Benjamin Pavard revealed he was knocked out for "10 to 15 seconds" before returning to the field in France's 1-0 win over Germany at Euro 2020.
Pavard sustained a head injury following a collision with Germany's Robin Gosens as world champions France opened their Group F campaign with victory on Tuesday.
France defender Pavard was left on the floor before receiving treatment for several minutes in Munich, where he was eventually allowed to continue.
"I took a hell of a shock," Pavard told beIN SPORTS post-match.
"I was a little knocked out for 10 to 15 seconds. After that, it was better."
🤯😱 La DURA acción contra Pavard que hizo que tuviera que salir del campo para recuperarse y volverpic.twitter.com/fyuMjwjGH0— Carrusel Deportivo (@carrusel) June 15, 2021
A "concussion charter" was signed by all 24 teams at Euro 2020 – a commitment to taking a series of measures to improve the care of players and includes neurological baseline testing and access to in-match television replays for team doctors.
But the incident involving Pavard has raised further questions about concussion protocols in football.
FIFPro has long called for temporary concussion substitutions and the enforcement of a minimum six-day gradual return to play.
"The issue of concussion is a very serious issue. It's a health and safety issue, which is related to their work place. In my point of view, I don't think it's been addressed in the proper manner it should be addressed," FIFPro vice-president Francis Awaritefe previously told Stats Perform.
"We've seen the medical data around the long-term risks of concussion and how they can have a deleterious long-term effect for people who suffer concussion when it's not managed properly.
"We're really worried about it because football seems to be a long way behind some of the other sports in terms of protocols and just in terms of the way how seriously they're taking concussion.
"For me, it's a massive issue. We don't want to wait until a player has a serious injury that it might end their career or worse, we have a player die on the field or soon after because of a concussion issue that wasn't treated properly.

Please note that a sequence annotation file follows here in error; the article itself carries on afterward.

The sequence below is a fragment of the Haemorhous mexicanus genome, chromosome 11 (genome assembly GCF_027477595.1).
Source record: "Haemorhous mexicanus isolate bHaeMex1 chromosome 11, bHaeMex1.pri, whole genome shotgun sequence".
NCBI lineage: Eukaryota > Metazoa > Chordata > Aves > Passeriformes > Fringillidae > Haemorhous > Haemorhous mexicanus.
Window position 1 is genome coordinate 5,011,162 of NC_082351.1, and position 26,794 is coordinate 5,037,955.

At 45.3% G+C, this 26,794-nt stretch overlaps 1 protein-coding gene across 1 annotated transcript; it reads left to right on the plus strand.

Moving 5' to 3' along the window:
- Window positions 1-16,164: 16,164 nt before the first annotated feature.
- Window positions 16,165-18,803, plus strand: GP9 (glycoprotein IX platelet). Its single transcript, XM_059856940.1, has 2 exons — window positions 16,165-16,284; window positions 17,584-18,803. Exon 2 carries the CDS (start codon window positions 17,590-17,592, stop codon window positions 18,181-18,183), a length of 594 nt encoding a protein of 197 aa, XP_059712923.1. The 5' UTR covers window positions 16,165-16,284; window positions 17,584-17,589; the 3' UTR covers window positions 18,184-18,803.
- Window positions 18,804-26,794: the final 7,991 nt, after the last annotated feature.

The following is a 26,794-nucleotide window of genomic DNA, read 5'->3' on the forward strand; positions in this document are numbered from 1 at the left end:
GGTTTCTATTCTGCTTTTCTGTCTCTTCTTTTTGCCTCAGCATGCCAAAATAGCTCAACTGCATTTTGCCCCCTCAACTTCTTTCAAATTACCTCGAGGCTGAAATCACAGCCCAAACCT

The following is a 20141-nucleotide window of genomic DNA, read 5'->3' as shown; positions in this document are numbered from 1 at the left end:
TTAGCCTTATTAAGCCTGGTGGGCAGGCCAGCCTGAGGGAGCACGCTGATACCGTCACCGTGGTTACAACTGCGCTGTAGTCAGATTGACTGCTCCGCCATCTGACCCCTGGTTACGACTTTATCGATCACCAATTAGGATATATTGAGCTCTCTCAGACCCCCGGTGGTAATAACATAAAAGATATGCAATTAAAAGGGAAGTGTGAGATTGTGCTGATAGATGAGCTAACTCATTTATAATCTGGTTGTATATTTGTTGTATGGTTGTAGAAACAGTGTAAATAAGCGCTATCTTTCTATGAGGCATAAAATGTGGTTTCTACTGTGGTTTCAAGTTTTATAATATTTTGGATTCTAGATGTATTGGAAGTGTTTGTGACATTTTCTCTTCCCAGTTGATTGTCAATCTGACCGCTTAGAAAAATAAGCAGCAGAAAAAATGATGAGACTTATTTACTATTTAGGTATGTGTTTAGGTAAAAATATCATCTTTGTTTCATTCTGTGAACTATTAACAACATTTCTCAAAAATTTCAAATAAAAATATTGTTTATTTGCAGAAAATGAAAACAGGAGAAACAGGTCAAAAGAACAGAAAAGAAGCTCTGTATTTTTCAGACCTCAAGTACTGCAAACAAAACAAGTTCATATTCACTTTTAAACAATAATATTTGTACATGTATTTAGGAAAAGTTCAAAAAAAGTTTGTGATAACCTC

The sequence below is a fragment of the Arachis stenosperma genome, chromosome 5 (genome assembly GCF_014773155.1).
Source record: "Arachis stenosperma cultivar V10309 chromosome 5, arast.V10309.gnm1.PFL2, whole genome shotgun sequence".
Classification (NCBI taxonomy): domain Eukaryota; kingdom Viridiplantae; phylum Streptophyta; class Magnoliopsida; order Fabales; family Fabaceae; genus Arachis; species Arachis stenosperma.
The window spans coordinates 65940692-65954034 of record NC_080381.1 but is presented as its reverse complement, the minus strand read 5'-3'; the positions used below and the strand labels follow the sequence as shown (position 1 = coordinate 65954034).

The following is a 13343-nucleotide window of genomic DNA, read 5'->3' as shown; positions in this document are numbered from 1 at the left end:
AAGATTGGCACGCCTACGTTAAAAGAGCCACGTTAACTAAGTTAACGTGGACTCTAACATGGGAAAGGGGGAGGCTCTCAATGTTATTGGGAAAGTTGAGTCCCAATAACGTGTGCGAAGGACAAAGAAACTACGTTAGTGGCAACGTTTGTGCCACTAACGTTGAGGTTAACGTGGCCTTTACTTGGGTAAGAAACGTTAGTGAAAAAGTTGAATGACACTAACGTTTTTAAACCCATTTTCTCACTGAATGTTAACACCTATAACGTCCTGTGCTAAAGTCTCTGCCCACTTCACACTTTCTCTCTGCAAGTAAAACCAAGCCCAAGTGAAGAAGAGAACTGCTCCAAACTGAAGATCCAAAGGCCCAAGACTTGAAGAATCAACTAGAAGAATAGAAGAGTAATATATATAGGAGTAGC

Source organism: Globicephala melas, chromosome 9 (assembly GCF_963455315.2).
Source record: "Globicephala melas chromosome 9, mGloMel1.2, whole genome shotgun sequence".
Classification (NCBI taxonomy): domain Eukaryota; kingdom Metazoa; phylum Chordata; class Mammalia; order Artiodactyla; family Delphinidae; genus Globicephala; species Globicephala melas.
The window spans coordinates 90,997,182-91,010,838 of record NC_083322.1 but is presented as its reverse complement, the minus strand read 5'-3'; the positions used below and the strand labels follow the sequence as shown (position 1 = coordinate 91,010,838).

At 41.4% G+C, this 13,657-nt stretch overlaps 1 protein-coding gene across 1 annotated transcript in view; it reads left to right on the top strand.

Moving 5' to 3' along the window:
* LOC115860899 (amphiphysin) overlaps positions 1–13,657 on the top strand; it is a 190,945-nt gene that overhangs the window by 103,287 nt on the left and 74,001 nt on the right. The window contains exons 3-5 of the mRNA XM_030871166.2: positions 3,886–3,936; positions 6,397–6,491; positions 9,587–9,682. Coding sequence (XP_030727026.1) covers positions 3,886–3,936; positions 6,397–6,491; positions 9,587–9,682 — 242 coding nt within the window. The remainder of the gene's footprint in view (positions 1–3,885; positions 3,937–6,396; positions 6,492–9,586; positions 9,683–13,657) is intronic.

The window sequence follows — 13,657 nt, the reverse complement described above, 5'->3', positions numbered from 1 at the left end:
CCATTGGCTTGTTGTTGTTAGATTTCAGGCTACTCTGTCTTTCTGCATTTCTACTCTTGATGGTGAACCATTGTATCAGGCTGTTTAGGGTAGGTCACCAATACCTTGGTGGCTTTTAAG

"As a sport, we need to reflect on this and get together with experts to come up with smart and proactive solutions to deal with this really, really serious issue."
Brendan Schwab – executive director of the World Players Association – also told Stats Perform previously: "When concussed, it's not the time for the player to make a decision as to whether they should continue in a game. That is a decision that needs to be placed in the hands of independent medical assessors who have no duty other than to act in the best interests of the player.
"There needs to be independent medical assessors on the sidelines. But we do expect this to be resisted because it is resisted in other sports. We now have independent medical assessors on the sidelines of the NFL and it's only because the NFLPA fought for that right. It was a battle.
"Now the suggestion that the club doctor knows the player better than another doctor, again, is not a medically-based comment. What we do know, however, is that the club doctor who is employed by the club has a conflict of interest. That conflict of interest needs to be minimised and voided in circumstances when dealing with head injuries.
"If FIFA doesn't change, what we will see is football leagues at the national level collectively bargain their own variation of the laws of the game. In Australia, the knowledge is clear that the clubs as employers would be in breach of health and safety requirements, and acting against the wishes of the unions, by putting players back into the game when they're clearly in a vulnerable position. What's to prevail there? Laws of the game or national health and safety laws? National health and safety laws have to prevail. It won't be a defence to any action for an employer to say 'we were simply providing an unsafe work practice at the behest of FIFA'."